In Josephus there are several Miriams, mainly from the Maccabean family. In fact two of the Maccabean Miriams became wives of Herod, called the Great. On the other hand, there is only one Maria in Josephus (War of the Jews VI, iii), who is a woman caught in the siege of Jerusalem who is starving because the rapacious militia take all the food. She solves this by roasting and eating her own suckling son. She is described as of the House of Hyssop, and hyssop is the plant that Moses said that the Israelites should use when marking their house with the blood of the sacrificed Passover lamb. (Exodus 12:7). Roasting is also the method specified for the Passover sacrifice (Exodus 12:9). Hence War, VI, iii would seem to imply that Mary had a little lamb, whether ‘had’ means ‘was with’ or whether it means that she ate it.

Why a lamb? In addition to the Jewish tradition of the Passover lamb, there is an interesting pun: The Aramaic word ‘imera’ means ‘lamb’; the Hebrew word ‘imerah’ means ‘word’ or ‘logos’. Thus we get an equivocation that cuts directly to the heart of Christianity.

Also. A lamb was symbolic of the age of Aries which was ending in the first century CE, the time when the Jesus stories are set.

Its fleece was white as snow.

This would seem to be a reference to Mark, 9.3 where as part of the Transfiguration, Jesus’ clothes become intensely brilliantly white.

There are precedents for this in the Jewish Bible:

In Daniel 7.9 the Ancient of Days has clothing as white as snow.

Psalm 51.7 ‘wash me and I will be whiter than white’.

The practice had continued in Judeo-Islam, and white is the prescribed colour of clothing for the Hajj.

Part of the conflation of Maria with Miriam reappears here. The prototype Miriam, the sister of Moses, is sometimes referred to as ‘Snow-White Miriam’, a reference to Numbers, 12 where Miriam and Aaron speak up against Moses for his arrogance and his exogamous marriage, and Miriam is struck with ‘tzaraat’ (often mistranslated as ‘leprosy’), turning her ‘white as snow’. This story is found only in the Elohist strand of the Torah, that is the traditions of the priests of Shiloh, of Israel and Samaria, not of Judea.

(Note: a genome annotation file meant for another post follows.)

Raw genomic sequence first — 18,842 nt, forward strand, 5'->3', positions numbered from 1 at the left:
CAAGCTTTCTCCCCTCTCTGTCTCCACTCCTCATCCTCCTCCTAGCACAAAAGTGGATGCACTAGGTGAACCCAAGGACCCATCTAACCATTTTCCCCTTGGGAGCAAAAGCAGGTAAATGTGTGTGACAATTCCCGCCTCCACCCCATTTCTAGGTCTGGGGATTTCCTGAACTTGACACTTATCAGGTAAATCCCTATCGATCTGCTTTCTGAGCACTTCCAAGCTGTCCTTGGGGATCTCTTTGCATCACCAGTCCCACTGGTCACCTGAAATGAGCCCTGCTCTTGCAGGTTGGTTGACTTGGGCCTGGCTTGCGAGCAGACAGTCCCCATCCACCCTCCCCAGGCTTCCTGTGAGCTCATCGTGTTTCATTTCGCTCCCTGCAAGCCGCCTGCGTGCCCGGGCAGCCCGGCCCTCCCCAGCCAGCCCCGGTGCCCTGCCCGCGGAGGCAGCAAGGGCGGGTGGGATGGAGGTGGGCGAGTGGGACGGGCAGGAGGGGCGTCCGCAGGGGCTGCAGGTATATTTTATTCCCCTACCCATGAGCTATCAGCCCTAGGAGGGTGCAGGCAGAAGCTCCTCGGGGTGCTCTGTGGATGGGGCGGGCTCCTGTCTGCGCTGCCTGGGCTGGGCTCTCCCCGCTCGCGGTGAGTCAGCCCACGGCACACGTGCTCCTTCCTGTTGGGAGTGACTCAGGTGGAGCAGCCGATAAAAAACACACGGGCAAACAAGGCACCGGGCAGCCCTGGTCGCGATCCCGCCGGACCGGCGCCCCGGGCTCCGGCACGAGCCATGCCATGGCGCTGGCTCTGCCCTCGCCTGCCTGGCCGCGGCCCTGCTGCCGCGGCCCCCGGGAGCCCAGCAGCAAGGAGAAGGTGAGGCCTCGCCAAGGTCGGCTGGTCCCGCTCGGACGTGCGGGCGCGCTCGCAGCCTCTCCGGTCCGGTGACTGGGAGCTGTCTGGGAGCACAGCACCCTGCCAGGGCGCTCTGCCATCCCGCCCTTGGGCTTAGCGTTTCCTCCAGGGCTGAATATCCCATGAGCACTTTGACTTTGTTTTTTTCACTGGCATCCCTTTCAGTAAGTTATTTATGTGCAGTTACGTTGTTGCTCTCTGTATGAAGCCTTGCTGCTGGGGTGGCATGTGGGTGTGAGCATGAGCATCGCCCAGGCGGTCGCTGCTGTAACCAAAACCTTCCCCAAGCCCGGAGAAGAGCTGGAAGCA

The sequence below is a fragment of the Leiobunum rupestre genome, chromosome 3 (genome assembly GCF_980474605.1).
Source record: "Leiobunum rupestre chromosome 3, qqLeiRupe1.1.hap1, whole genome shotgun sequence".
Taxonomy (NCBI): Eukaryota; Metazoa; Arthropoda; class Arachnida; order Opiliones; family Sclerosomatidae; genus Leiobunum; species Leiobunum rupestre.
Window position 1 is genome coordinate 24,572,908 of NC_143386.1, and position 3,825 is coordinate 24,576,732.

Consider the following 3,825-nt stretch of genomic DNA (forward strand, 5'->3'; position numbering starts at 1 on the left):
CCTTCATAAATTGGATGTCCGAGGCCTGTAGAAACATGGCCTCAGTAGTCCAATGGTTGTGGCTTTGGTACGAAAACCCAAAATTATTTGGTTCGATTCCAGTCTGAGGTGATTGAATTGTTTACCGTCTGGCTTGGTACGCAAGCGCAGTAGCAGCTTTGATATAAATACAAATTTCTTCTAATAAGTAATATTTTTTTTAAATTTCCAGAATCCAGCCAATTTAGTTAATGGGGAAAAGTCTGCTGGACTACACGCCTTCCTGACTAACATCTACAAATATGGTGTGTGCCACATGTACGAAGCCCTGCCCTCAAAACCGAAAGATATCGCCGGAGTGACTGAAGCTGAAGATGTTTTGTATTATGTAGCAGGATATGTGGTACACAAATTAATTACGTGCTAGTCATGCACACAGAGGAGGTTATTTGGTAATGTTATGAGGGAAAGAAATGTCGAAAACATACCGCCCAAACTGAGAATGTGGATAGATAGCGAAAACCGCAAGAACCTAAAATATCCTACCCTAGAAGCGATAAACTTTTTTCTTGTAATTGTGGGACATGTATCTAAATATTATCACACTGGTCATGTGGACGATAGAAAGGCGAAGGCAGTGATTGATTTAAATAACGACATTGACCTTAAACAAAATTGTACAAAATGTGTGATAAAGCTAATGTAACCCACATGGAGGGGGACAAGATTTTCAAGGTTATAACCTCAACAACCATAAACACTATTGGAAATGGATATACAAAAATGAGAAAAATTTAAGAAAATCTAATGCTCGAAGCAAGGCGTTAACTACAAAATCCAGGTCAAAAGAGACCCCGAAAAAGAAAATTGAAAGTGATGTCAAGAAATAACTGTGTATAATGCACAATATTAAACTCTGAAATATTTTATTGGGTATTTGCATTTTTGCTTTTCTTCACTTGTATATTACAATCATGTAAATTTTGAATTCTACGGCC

And everywhere that Mary went,

Maria is a representative of the Marius clan, which in turn represents the Roman empire. Thus she stands metonymously for the Empire which stretches from Mesopotamia to Britain.

The Lamb was sure to go.Christianity would inevitably stretch all across the Empire and beyond.lamb.jpg

………………………

Crowley adds a warning. “If it is thought to be a joke, the reader is one useless kind of fool; if it is thought that …. The makers of the rimes had any occult intention, he is another kind of useless fool”.

It is of course claimed that the rime, Mary had a little Lamb, was composed by one John Roulstone about a Mary Sawyer who took her lamb to school in Sterling, Massachusetts in 1830. Of course it is also claimed that the first telling of a resurrected messiah, son of a virgin, was by somebody called Mark around 70 CE. But we know that there were earlier resurrected messiahs, also sons of virgins.

References:

John M. Allegro. The Dead Sea Scrolls and the Christian Myth. p174.

Joe Atwill. Caesar’s Messiah. p 45-8.